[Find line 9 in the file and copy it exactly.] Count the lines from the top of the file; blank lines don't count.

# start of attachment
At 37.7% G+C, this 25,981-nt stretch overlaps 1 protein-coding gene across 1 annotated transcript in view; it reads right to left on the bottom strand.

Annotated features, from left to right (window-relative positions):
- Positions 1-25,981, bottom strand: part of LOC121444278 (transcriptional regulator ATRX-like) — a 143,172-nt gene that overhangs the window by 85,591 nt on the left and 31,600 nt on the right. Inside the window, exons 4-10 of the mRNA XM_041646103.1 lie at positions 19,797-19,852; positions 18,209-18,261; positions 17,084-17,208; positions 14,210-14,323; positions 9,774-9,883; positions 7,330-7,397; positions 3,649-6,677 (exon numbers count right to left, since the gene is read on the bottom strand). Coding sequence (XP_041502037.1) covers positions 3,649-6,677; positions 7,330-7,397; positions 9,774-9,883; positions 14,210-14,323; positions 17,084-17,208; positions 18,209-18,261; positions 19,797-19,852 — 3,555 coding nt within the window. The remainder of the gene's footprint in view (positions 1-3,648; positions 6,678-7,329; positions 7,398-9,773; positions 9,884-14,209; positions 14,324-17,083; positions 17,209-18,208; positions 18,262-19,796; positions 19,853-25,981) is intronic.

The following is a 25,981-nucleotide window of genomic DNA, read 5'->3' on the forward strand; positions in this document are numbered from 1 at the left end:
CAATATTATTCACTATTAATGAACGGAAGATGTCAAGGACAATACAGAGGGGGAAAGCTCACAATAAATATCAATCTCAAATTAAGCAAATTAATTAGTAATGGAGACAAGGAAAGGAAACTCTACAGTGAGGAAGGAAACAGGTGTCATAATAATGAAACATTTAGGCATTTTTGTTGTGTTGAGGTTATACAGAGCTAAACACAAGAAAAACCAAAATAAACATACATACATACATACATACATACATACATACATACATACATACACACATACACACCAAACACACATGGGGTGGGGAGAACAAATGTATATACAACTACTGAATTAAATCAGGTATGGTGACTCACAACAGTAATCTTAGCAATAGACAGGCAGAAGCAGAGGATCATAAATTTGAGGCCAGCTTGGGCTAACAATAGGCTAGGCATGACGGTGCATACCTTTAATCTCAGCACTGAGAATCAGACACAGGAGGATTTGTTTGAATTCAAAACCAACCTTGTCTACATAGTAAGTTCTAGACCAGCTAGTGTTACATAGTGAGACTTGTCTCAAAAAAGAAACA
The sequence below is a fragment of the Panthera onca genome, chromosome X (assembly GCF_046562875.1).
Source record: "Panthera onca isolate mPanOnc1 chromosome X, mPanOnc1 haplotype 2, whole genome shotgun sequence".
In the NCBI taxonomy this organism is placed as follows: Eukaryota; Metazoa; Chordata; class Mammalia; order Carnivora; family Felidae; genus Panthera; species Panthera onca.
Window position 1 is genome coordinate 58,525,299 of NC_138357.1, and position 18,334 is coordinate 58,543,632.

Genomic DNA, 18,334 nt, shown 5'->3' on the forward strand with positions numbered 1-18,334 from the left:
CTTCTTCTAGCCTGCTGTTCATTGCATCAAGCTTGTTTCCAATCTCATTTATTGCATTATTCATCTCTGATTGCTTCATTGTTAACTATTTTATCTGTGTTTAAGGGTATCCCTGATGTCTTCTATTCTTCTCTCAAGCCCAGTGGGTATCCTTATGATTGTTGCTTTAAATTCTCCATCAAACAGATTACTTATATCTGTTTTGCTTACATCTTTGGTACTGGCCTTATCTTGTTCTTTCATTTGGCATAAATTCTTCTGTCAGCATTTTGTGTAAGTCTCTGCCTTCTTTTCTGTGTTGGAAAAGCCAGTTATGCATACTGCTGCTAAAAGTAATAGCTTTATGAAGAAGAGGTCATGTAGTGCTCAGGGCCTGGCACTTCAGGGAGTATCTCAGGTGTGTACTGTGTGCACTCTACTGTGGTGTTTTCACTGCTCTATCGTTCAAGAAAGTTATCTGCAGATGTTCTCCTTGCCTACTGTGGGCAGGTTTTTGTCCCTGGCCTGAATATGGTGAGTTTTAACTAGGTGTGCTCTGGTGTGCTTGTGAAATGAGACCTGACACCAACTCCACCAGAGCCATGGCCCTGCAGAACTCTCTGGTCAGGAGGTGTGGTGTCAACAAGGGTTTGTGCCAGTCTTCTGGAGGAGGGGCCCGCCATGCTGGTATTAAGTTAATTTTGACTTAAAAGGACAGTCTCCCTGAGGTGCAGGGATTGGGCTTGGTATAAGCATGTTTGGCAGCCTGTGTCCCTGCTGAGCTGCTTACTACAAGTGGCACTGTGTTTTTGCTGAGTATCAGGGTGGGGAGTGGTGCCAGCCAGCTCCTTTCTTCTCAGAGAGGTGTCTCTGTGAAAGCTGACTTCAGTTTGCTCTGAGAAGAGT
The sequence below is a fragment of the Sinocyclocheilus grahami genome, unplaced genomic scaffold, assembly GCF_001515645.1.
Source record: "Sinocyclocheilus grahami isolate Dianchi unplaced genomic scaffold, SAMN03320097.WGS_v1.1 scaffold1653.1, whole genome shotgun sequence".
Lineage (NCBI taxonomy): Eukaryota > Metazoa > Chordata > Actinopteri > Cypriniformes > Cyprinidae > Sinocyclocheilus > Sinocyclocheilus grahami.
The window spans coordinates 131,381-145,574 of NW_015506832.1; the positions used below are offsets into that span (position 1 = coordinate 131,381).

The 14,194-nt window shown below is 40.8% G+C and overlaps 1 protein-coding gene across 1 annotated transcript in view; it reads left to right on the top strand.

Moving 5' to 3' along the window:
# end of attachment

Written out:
Window position 1 is genome coordinate 58,525,299 of NC_138357.1, and position 18,334 is coordinate 58,543,632.